Pike walked up to those seated on the walkway and threatened that he and the others would shoot us with their pepper-spray paintball guns. At least that’s what we assumed he meant—all he said was, “Move or we’ll shoot.” We sat tight. I lifted up my coat collar and pulled my scarf around my mouth in preparation. Instead of shooting, however, he stepped over us, out of the circle, and pepper-sprayed us.

Pepper spray hurts a lot. Apparently it was “military grade” pepper spray, which causes a fatality in one out of every six hundred uses. One young woman was hospitalized for chemical burns. An asthmatic went into shock. One of us, sprayed in the mouth, vomited blood for forty-five minutes, and two more also went to the hospital where each needed an entire IV bag of saline solution per eye to stop the burning. Many of our hands burned for hours afterwards. For two days, my eyes burned when I took a shower (hot water activates pepper spray, so, if you do get sprayed, take a very cold shower afterward and don’t iron your clothes).

No one expected UC Davis to become world famous for police brutality. It’s a nice, land-grant university in a small town, a school more famous for its cows than its cops. And so, when a cop here acted with the same brazen disregard for decency that police display elsewhere—in poorer communities, against people of color—it made the news.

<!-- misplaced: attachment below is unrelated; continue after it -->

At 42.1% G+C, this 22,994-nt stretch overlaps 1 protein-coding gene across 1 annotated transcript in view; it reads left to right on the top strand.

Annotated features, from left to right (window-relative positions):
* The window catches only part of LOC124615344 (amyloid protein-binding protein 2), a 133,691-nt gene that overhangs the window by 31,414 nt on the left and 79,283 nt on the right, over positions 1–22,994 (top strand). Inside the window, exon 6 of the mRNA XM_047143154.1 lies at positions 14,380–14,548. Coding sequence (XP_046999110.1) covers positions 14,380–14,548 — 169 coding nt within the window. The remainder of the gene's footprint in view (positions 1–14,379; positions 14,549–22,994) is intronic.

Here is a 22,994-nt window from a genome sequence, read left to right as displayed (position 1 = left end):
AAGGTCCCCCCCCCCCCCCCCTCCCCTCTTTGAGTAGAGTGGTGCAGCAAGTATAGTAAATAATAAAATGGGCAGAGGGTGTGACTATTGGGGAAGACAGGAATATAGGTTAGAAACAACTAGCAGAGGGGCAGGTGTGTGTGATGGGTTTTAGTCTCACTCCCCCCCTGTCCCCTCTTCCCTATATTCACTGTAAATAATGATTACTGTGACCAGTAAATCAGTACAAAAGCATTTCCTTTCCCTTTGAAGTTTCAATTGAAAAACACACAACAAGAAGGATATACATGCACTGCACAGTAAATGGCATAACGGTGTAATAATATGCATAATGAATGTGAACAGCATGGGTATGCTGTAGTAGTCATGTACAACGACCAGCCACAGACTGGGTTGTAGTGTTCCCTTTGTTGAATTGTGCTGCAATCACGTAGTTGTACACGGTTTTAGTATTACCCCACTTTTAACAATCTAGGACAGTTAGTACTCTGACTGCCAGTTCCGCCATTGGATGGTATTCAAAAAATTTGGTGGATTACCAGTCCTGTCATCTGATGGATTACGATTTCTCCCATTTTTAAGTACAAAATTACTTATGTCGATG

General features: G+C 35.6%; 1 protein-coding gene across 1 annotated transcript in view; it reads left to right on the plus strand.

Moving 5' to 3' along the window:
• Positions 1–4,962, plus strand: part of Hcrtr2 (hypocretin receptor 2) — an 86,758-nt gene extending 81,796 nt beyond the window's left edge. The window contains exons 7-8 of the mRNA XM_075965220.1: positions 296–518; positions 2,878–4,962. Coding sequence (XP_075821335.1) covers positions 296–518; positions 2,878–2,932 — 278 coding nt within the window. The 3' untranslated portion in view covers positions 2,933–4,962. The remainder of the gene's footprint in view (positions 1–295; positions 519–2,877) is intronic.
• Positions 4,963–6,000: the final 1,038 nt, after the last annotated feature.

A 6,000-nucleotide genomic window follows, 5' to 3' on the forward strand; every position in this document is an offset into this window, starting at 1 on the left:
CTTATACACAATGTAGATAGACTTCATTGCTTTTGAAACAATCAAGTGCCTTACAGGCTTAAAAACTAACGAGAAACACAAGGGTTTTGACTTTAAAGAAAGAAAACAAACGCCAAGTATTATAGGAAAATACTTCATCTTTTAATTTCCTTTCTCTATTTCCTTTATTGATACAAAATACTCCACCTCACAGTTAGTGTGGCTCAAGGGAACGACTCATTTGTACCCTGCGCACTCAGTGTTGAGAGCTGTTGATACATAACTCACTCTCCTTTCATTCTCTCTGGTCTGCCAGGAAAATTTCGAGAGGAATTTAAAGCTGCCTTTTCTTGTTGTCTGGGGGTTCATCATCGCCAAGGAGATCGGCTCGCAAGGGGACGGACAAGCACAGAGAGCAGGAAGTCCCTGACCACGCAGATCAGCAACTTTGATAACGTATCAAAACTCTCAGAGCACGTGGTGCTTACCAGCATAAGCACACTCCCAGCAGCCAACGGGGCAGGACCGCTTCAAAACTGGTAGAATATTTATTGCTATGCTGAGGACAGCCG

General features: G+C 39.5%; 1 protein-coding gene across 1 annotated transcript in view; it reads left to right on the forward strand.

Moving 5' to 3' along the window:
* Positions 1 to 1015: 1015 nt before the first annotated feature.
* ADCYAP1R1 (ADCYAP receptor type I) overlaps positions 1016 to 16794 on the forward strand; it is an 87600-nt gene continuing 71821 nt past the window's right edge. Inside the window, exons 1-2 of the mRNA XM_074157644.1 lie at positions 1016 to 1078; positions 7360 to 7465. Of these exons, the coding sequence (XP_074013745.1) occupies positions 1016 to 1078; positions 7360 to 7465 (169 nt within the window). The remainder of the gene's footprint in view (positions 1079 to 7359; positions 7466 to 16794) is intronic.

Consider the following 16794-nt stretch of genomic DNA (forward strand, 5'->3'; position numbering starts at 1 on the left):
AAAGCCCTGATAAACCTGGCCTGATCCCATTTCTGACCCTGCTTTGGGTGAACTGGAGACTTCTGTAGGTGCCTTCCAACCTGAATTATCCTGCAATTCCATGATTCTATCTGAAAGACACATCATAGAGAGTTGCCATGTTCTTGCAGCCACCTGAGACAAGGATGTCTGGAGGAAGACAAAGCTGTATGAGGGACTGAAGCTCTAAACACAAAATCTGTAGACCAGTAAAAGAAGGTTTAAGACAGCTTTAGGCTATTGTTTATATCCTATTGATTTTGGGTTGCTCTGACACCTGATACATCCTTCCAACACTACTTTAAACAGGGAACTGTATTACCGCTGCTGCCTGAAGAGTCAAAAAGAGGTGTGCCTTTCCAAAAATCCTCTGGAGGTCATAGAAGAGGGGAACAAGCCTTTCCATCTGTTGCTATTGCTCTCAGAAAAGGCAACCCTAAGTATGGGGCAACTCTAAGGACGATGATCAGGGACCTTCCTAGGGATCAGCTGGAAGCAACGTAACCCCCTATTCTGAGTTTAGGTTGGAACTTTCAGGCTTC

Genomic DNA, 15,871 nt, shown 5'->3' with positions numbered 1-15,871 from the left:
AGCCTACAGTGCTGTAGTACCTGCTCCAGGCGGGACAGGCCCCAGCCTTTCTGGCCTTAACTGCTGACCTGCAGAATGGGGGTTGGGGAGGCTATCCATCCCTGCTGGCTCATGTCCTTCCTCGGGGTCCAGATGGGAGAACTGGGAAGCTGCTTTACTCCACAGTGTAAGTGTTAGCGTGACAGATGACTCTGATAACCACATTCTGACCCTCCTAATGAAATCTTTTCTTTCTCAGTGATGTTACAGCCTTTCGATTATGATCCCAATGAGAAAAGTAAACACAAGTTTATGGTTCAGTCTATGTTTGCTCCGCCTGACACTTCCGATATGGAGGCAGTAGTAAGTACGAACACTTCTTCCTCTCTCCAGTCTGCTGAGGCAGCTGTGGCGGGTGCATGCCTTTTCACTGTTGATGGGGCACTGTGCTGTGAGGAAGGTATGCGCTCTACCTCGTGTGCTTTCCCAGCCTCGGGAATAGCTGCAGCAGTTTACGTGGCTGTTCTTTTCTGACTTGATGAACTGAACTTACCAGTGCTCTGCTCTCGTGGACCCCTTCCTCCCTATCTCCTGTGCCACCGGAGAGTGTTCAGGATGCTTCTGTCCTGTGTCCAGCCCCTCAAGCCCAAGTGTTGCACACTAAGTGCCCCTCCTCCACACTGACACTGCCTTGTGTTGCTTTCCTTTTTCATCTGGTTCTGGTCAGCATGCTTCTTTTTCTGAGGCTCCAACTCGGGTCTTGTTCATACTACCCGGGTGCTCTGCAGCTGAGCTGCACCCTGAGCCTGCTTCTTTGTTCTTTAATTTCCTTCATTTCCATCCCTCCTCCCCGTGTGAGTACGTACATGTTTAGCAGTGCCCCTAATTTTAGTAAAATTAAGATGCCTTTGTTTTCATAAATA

But how Lt. Pike behaved on Friday, with the authorization of Police Chief Annette Spicuzza (now on administrative leave) and Chancellor Katehi, is not exceptional. We know this in Davis, a mere hour drive from Oakland—the memory of Oscar Grant is with us constantly.

The violence of the police on my campus has unified the community in a way I have never before seen. Hundreds of alumni drove in to attend a rally. Children from a local school baked cookies for those pepper-sprayed. Thousands of students who had never been to a protest before attended a general assembly.

The community has unified around one serious demand: Chancellor Katehi must resign. She must resign not only because of what happened last Friday. That would presume that her actions last week were not part of a larger pattern. Rather, she must resign because she has followed the path of privatization set by University of California President Mark Yudof. This privatization plan—let’s call it austerity—has been enforced by cops. The police have enforced austerity in California as they have in Egypt, London, and Greece.